February 26: Reports of people sickened by Zika virus are growing quickly in the U.S., the Centers for Disease Control and Prevention saidÂ Friday, illustrating serious challenges posed by frequent travel to and from regions affected by the virus.
Details provided by the agency also suggest that pregnant women face significant risk from the disease. Five of nine pregnant women who traveled to affected areas and had Zika symptoms had complications.
The CDC said it has received 147 reports of Zika illnesses to date. Of those cases, 107 were travelers who brought the disease home. Another 40 are cases involving people who were infected locally, mostly in Puerto Rico and other U.S. territories.Â Puerto Rico has confirmed 117 cases overall, making it the most affected U.S. area, CDC Director Tom Frieden said in a news briefing.
The pregnancy complications, as well as 14 reports of possible sexual transmission, have surprised CDC officials. â€œWe did not anticipate we would see this many sexually transmitted cases of Zika,â€ Dr. Frieden said.
That, and the number of abnormalities the agency discovered in the unborn children of pregnant women, caused Dr. Frieden to reiterate forcefully the agencyâ€™s recommendations about prevention. Scientists are continuing to find new signs of a link between Zika and microcephaly, a serious birth defect in which babies are born with undersized brains and skulls, he said. â€œThe evidence is getting stronger by the day,â€ he said.
â€œIf youâ€™re pregnant, avoid travel to a place where Zika is spreading,â€ he said. Pregnant women who live in an area where the virus is circulating should take precautions to avoid mosquito bites and sexual transmission, he said.
On Friday, the CDC advised pregnant women to consider not going to the 2016 Summer Olympic Games in Rio de Janeiro, Brazil, to reduce their chances of picking up the virus. The virus has been detected across much of the South American country, and a number of babies have been born with Zika-linked microcephaly.
The CDC is also expanding the availability of diagnostic tests for Zika to more than 20 qualified laboratories, he said. He said pregnant women who have traveled can be tested for Zika two to 12 weeks after their return.
President Barack Obama has asked Congress for $1.9 billion to combat Zika, $828 million of which would go to the CDC for work such as expanding laboratory capacity around the country.
Zika is circulating in 34 countries and territories, according to the CDC.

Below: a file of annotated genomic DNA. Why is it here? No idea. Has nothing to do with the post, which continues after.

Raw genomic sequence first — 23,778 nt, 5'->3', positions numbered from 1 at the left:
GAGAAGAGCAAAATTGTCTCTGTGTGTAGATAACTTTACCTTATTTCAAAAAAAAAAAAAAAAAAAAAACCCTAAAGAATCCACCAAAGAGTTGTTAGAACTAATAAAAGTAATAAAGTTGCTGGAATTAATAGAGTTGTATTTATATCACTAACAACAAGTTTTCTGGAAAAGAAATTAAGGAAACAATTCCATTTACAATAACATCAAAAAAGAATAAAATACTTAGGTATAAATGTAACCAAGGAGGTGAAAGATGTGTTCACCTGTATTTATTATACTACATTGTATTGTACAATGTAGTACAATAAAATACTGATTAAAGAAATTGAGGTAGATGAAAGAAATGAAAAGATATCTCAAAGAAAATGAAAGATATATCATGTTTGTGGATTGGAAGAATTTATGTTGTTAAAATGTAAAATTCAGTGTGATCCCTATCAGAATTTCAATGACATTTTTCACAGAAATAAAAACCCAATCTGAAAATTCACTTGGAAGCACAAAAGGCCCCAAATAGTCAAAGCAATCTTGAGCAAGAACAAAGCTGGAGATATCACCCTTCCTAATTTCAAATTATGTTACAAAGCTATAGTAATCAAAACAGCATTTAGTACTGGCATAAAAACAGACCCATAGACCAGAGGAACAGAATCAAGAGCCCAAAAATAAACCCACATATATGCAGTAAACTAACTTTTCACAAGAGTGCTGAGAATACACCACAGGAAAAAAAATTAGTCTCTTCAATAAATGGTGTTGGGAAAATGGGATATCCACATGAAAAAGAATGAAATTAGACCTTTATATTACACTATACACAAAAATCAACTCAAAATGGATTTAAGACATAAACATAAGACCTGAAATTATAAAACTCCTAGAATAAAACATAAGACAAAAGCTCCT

The agency said it had reports of nine pregnant women confirmed with Zika infection and is investigating 10 other possible cases.Â The nine women were all infected in Zika-affected areas, including Puerto Rico, Mexico, Haiti and American Samoa.
Two women had miscarriages, one gave birth to a baby with microcephaly, and two terminated their pregnancies, the agency said.Â Two other infants were born healthy, and two women are still pregnant.
Details of some of the cases suggest that Zika poses the greatest risk to pregnant women and their unborn children in the first trimester.
One who lived in Brazil for her entire first trimester gave birth to a baby with severe microcephalyâ€”the birth defect linked to the virus. She had Zika symptoms in her seventh and eighth weeks, according to the report. The baby was born in late 2015 with an undersized head and signs of damage to its central nervous system. It had seizures, difficulty swallowing, and eye inflammation, and was discharged from the hospital with a feeding tube.Â Lab tests found evidence of Zika infection in the mother and the placenta of the baby.
The CDC wouldnâ€™t identify where she lived, but health authorities in Hawaii previously reported a similar case.
Another woman traveled to a Zika-affected region at the end of her first trimester and got sick then too. An ultrasound at 20 weeks showed severe brain damage, and an amniocentesis detected Zika virus. The woman terminated her pregnancy.
A third pregnant woman who had Zika symptoms at 17 and 18 weeks ultimately delivered a full-term healthy baby.
The CDC said it had received 14 reports of possible sexual transmission between Feb. 6 and 22, suggesting that is a more common mode of transmission than previously understood. Among the six cases that have been either confirmed or preliminarily confirmed, sexual contact occurred while the men were sick or just after they recovered. Two other cases have been excluded, and the remaining six are still under investigation, the CDC said.
The agency said it isnâ€™t known how long the virus persists in semen.
One study found it in the semen of one man 62 days after he was ill, but the virus wasnâ€™t infectious. Nor is it known whether sexual transmission of Zika poses a different risk of congenital infection than mosquito-borne transmission, the CDC said.